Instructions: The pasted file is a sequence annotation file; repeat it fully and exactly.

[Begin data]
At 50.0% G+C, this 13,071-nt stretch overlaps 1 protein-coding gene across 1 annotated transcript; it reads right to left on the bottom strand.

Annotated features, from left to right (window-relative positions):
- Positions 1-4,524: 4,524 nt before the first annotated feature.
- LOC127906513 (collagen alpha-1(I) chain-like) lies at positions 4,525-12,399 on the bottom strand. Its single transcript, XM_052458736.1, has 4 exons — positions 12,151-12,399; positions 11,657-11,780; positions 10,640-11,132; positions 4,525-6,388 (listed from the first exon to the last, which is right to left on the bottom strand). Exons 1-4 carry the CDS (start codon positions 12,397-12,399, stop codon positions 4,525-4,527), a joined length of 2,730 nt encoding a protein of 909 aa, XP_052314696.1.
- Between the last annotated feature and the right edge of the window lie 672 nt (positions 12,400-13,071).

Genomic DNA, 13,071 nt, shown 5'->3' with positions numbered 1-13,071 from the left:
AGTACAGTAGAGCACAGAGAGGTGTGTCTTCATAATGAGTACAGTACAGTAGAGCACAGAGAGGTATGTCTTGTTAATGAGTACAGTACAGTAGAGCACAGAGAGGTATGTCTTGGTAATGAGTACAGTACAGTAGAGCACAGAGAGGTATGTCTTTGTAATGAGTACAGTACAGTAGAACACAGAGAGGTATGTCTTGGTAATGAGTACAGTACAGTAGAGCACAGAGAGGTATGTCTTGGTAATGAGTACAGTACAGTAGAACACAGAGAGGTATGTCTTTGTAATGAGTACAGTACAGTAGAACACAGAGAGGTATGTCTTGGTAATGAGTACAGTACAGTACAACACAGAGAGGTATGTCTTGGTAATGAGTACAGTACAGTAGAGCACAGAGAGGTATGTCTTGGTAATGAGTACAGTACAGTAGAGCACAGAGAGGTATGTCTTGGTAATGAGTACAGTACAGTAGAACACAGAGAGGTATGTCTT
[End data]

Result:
At 50.0% G+C, this 13,071-nt stretch overlaps 1 protein-coding gene across 1 annotated transcript; it reads right to left on the bottom strand.

Annotated features, from left to right (window-relative positions):
- Positions 1-4,524: 4,524 nt before the first annotated feature.
- LOC127906513 (collagen alpha-1(I) chain-like) lies at positions 4,525-12,399 on the bottom strand. Its single transcript, XM_052458736.1, has 4 exons — positions 12,151-12,399; positions 11,657-11,780; positions 10,640-11,132; positions 4,525-6,388 (listed from the first exon to the last, which is right to left on the bottom strand). Exons 1-4 carry the CDS (start codon positions 12,397-12,399, stop codon positions 4,525-4,527), a joined length of 2,730 nt encoding a protein of 909 aa, XP_052314696.1.
- Between the last annotated feature and the right edge of the window lie 672 nt (positions 12,400-13,071).

Genomic DNA, 13,071 nt, shown 5'->3' with positions numbered 1-13,071 from the left:
AGTACAGTAGAGCACAGAGAGGTGTGTCTTCATAATGAGTACAGTACAGTAGAGCACAGAGAGGTATGTCTTGTTAATGAGTACAGTACAGTAGAGCACAGAGAGGTATGTCTTGGTAATGAGTACAGTACAGTAGAGCACAGAGAGGTATGTCTTTGTAATGAGTACAGTACAGTAGAACACAGAGAGGTATGTCTTGGTAATGAGTACAGTACAGTAGAGCACAGAGAGGTATGTCTTGGTAATGAGTACAGTACAGTAGAACACAGAGAGGTATGTCTTTGTAATGAGTACAGTACAGTAGAACACAGAGAGGTATGTCTTGGTAATGAGTACAGTACAGTACAACACAGAGAGGTATGTCTTGGTAATGAGTACAGTACAGTAGAGCACAGAGAGGTATGTCTTGGTAATGAGTACAGTACAGTAGAGCACAGAGAGGTATGTCTTGGTAATGAGTACAGTACAGTAGAACACAGAGAGGTATGTCTT